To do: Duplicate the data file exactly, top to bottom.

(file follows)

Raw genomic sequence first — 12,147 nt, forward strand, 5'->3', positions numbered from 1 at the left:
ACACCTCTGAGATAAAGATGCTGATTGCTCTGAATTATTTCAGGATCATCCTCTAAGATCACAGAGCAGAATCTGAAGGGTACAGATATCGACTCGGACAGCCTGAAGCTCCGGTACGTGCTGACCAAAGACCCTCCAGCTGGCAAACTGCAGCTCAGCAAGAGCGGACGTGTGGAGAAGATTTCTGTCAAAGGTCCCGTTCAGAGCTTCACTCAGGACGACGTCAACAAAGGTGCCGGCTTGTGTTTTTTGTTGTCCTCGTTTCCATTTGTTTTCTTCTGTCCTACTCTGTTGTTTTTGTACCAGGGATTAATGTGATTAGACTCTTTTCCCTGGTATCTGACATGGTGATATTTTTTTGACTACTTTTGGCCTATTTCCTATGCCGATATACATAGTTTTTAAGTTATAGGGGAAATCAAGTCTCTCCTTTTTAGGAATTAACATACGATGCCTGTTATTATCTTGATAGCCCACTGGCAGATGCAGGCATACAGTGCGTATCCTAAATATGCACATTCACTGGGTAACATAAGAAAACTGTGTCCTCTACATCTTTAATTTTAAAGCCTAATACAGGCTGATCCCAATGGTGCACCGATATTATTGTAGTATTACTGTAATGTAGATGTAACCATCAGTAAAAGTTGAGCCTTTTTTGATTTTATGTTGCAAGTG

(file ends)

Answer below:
Raw genomic sequence first — 12,147 nt, forward strand, 5'->3', positions numbered from 1 at the left:
ACACCTCTGAGATAAAGATGCTGATTGCTCTGAATTATTTCAGGATCATCCTCTAAGATCACAGAGCAGAATCTGAAGGGTACAGATATCGACTCGGACAGCCTGAAGCTCCGGTACGTGCTGACCAAAGACCCTCCAGCTGGCAAACTGCAGCTCAGCAAGAGCGGACGTGTGGAGAAGATTTCTGTCAAAGGTCCCGTTCAGAGCTTCACTCAGGACGACGTCAACAAAGGTGCCGGCTTGTGTTTTTTGTTGTCCTCGTTTCCATTTGTTTTCTTCTGTCCTACTCTGTTGTTTTTGTACCAGGGATTAATGTGATTAGACTCTTTTCCCTGGTATCTGACATGGTGATATTTTTTTGACTACTTTTGGCCTATTTCCTATGCCGATATACATAGTTTTTAAGTTATAGGGGAAATCAAGTCTCTCCTTTTTAGGAATTAACATACGATGCCTGTTATTATCTTGATAGCCCACTGGCAGATGCAGGCATACAGTGCGTATCCTAAATATGCACATTCACTGGGTAACATAAGAAAACTGTGTCCTCTACATCTTTAATTTTAAAGCCTAATACAGGCTGATCCCAATGGTGCACCGATATTATTGTAGTATTACTGTAATGTAGATGTAACCATCAGTAAAAGTTGAGCCTTTTTTGATTTTATGTTGCAAGTG